Ansel Adams exhibit combines photography and environmentalism

Ansel Adams exhibit combines photography and environmentalism

February 8, 2019

There are few things in life that I love more than pretty pictures and good music. As an aspiring photographer, I always love to look at the works of famous photographers and see how nice their work is. And how I’ll never be that good. Fellow editor Noah Harper, the arts editor, kept telling me about an exhibit at the Museum of Fine Arts (MFA) that I should check out, the Ansel Adams Gallery, “Ansel Adams in Our Time.”

I decided to go and see for myself. And it was 100 percent worth it.

Adams was an American photographer and environmentalist that grew to fame early in his life. Starting out at The Sierra Club, Adams began his career not only because of his interest in photography but also his love for the environment. As a person who is extremely into sustainability and environmentalism, the depth of his photos really shows the beauty that our world has to offer.

Even though he photographed all across the country, Adams rose to fame with his photographs taken at Yosemite National Park. These photos provided me with a glimpse of nature from a different time, when fossil fuels weren’t burning so heavily and our Earth had time to recuperate and show us its beauty.

When I initially entered the exhibit, I was extremely overwhelmed by the sheer volume of people looking to see the photos. I put in my Airpods, looked like a snob, and queued up Amy Beach’s Piano Concerto in C-sharp minor.

The first movement, Allegro moderato, similar to a typical piano sonata, took me through the first two rooms. Surrounded by the story of Adams’ journey towards environmental conservation, I was in my happy place.

Reading each of the small descriptions about the meaning behind all of the photos really made me feel as though I was alongside Adams through his journey, which brought even more intrigue to the exhibit. Coming from such a humble background and overcoming such hardships to land in a profession that he loved really shone through in his work.

One of the things I appreciated most about the exhibit was the incorporation of various mediums, artists and types of photos. Adams gained fame for his photos of Yosemite National Park, but he was so much more than a photographer. Collaborating with different photographers and artists, such as Georgia O’Keeffe and a Native American tribe, Adams celebrates the beauty of nature and people through his personal art medium.

And while most of his photos are in black and white, one of the most impactful photo series in the entire exhibit showcases different sunsets at different points during the year. These photos were taken over the Golden Gate Bridge in San Francisco, CA in a four-photo series.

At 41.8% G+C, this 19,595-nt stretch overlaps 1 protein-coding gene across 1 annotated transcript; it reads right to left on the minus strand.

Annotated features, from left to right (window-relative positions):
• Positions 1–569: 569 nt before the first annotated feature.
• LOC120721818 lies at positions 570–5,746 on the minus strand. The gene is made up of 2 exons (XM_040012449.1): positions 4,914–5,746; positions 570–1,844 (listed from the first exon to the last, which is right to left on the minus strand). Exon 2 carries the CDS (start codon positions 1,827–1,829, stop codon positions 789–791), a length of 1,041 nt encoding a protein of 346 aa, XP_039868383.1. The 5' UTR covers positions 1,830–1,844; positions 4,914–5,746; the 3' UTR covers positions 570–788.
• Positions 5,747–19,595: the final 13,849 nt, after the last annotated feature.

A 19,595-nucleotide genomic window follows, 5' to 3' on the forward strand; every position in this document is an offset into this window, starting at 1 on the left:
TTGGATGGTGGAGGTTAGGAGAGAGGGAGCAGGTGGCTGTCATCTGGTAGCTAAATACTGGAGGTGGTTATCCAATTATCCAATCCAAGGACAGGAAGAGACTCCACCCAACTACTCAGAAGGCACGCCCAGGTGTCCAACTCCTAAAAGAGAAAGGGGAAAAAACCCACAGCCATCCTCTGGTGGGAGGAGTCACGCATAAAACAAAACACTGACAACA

When I initially saw the photos, I thought they were just pretty sunsets. But upon reading the caption that accompanied the photos and looking closer at them, I saw the Golden Gate Bridge near the bottom of the frame.

What drew me to this series was the deeper meaning behind photographing the Golden Gate Bridge for Adams (not just because I’m a sucker for sunsets).

Growing up in the Bay area, according to a biography on Adams’ website, Adams would take the streetcar from his home near Baker Beach to the waterfront downtown, catch the ferry across the Golden Gate and spend days walking around Marin hills.

His conservation efforts also went into effect near the Golden Gate. The Sierra Club discovered a proposal for the construction of high-rise apartment buildings on the hills and Adams created a photograph with the apartment buildings on the hills. This protest led to the creation of the Golden Gate National Recreation Area that protects these lands.

As I passed the first portion of the exhibit, I entered the second section, and the second movement of the concerto, Scherzo: Vivace (Perpetuum mobile). Even though the piece is a piano concerto and features a pianist, there are hints of various interludes of different soloists in the orchestra.

This was also apparent in the exhibit. While a majority of the work in the exhibit was focused on Adams’ pieces, there were also works of photographers and artists that drew their inspiration from Adams.

Showing the reach of a single photographer on others in the same profession gives me more inspiration and drive as a photographer. Catherine Opie was one of the artists in the exhibit that struck me.

Unlike all the clean, crisp photos that were in the rest of the exhibit, Opie’s landscape photos were all blurry. Even so, I was able to tell that the photo was of one of the most famous waterfalls in Yosemite National Park.

In a video provided by the exhibit, Opie knew that all the great photographs had already been taken, mostly by Adams, so she needed to find a different angle that would give people a new perspective on a scene that they may have already seen. She was looking to see “how photography serves us and our memory.”

One of the last photos I saw, and the last one I personally photographed, was the best photo in the entire exhibit, in my opinion. It showed Adams taking a photo of his shadow. In this self-portrait, the viewer can see Adams in his cowboy hat, presumably being beat down by the sun, holding up his light measurer and his large camera. As a developing photographer, I can tell you that we are extremely lucky to live in an area where we don’t have to carry around extremely heavy photography equipment and instruments to measure light exposure.

This photo, to me, represented the real origin of photography. Going out and photographing the true beauty that this world has to offer.

The Ansel Adams exhibit will be in the MFA until Feb. 24. If you’ve ever wished to see photography at its finest, I urge you to go see the exhibit before it leaves Boston. Free for all Brandeis students.

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